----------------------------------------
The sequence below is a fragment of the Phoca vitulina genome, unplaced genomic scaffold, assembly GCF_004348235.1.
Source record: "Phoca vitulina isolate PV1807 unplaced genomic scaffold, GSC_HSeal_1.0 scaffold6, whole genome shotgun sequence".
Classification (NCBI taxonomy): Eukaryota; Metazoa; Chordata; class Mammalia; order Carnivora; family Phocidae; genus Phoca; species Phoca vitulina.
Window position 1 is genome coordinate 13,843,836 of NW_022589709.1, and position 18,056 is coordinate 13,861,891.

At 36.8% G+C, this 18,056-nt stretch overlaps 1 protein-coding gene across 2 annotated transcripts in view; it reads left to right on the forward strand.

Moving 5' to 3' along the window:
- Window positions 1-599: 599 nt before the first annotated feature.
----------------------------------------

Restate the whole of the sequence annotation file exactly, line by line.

The sequence below is a fragment of the Phoca vitulina genome, unplaced genomic scaffold, assembly GCF_004348235.1.
Source record: "Phoca vitulina isolate PV1807 unplaced genomic scaffold, GSC_HSeal_1.0 scaffold6, whole genome shotgun sequence".
Classification (NCBI taxonomy): Eukaryota; Metazoa; Chordata; class Mammalia; order Carnivora; family Phocidae; genus Phoca; species Phoca vitulina.
Window position 1 is genome coordinate 13,843,836 of NW_022589709.1, and position 18,056 is coordinate 13,861,891.

At 36.8% G+C, this 18,056-nt stretch overlaps 1 protein-coding gene across 2 annotated transcripts in view; it reads left to right on the forward strand.

Moving 5' to 3' along the window:
- Window positions 1-599: 599 nt before the first annotated feature.